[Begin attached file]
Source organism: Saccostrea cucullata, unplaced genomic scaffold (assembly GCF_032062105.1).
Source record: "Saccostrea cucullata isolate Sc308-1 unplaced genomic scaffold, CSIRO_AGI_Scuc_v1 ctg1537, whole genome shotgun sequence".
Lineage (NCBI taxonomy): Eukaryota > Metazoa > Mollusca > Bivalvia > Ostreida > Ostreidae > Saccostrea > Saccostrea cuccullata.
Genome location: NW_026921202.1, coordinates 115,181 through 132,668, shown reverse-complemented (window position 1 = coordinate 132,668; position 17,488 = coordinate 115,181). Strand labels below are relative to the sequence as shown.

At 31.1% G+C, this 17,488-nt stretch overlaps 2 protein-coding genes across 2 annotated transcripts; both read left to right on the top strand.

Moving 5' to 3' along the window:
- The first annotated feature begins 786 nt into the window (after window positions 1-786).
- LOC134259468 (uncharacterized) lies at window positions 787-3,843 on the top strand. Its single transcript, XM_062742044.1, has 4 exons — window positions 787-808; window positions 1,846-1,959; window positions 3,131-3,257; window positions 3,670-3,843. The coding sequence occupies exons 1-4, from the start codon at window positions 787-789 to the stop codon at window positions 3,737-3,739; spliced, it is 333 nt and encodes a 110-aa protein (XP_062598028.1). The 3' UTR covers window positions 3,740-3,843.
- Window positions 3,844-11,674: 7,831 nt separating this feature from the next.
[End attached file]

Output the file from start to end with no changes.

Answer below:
Source organism: Saccostrea cucullata, unplaced genomic scaffold (assembly GCF_032062105.1).
Source record: "Saccostrea cucullata isolate Sc308-1 unplaced genomic scaffold, CSIRO_AGI_Scuc_v1 ctg1537, whole genome shotgun sequence".
Lineage (NCBI taxonomy): Eukaryota > Metazoa > Mollusca > Bivalvia > Ostreida > Ostreidae > Saccostrea > Saccostrea cuccullata.
Genome location: NW_026921202.1, coordinates 115,181 through 132,668, shown reverse-complemented (window position 1 = coordinate 132,668; position 17,488 = coordinate 115,181). Strand labels below are relative to the sequence as shown.

At 31.1% G+C, this 17,488-nt stretch overlaps 2 protein-coding genes across 2 annotated transcripts; both read left to right on the top strand.

Moving 5' to 3' along the window:
- The first annotated feature begins 786 nt into the window (after window positions 1-786).
- LOC134259468 (uncharacterized) lies at window positions 787-3,843 on the top strand. Its single transcript, XM_062742044.1, has 4 exons — window positions 787-808; window positions 1,846-1,959; window positions 3,131-3,257; window positions 3,670-3,843. The coding sequence occupies exons 1-4, from the start codon at window positions 787-789 to the stop codon at window positions 3,737-3,739; spliced, it is 333 nt and encodes a 110-aa protein (XP_062598028.1). The 3' UTR covers window positions 3,740-3,843.
- Window positions 3,844-11,674: 7,831 nt separating this feature from the next.